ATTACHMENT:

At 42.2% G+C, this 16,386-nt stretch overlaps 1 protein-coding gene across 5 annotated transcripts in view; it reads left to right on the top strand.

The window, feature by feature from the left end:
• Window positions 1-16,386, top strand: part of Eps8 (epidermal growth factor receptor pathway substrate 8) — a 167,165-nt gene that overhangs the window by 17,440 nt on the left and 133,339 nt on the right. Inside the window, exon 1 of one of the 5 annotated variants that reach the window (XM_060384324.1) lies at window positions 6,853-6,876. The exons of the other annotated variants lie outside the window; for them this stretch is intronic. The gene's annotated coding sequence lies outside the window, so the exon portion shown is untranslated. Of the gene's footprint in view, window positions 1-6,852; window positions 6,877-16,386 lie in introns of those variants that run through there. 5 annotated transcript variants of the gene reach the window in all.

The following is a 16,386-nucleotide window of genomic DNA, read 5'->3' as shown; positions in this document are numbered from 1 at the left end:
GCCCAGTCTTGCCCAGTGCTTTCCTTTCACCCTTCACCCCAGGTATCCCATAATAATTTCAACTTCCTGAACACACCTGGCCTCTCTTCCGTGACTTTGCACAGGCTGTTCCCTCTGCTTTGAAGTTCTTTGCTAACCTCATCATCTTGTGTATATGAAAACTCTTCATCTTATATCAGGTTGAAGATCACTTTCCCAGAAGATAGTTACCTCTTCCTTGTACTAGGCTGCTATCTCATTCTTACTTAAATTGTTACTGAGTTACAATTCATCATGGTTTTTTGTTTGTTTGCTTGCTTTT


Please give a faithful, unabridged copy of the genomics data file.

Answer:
At 42.2% G+C, this 16,386-nt stretch overlaps 1 protein-coding gene across 5 annotated transcripts in view; it reads left to right on the top strand.

The window, feature by feature from the left end:
• Window positions 1-16,386, top strand: part of Eps8 (epidermal growth factor receptor pathway substrate 8) — a 167,165-nt gene that overhangs the window by 17,440 nt on the left and 133,339 nt on the right. Inside the window, exon 1 of one of the 5 annotated variants that reach the window (XM_060384324.1) lies at window positions 6,853-6,876. The exons of the other annotated variants lie outside the window; for them this stretch is intronic. The gene's annotated coding sequence lies outside the window, so the exon portion shown is untranslated. Of the gene's footprint in view, window positions 1-6,852; window positions 6,877-16,386 lie in introns of those variants that run through there. 5 annotated transcript variants of the gene reach the window in all.

The following is a 16,386-nucleotide window of genomic DNA, read 5'->3' as shown; positions in this document are numbered from 1 at the left end:
GCCCAGTCTTGCCCAGTGCTTTCCTTTCACCCTTCACCCCAGGTATCCCATAATAATTTCAACTTCCTGAACACACCTGGCCTCTCTTCCGTGACTTTGCACAGGCTGTTCCCTCTGCTTTGAAGTTCTTTGCTAACCTCATCATCTTGTGTATATGAAAACTCTTCATCTTATATCAGGTTGAAGATCACTTTCCCAGAAGATAGTTACCTCTTCCTTGTACTAGGCTGCTATCTCATTCTTACTTAAATTGTTACTGAGTTACAATTCATCATGGTTTTTTGTTTGTTTGCTTGCTTTT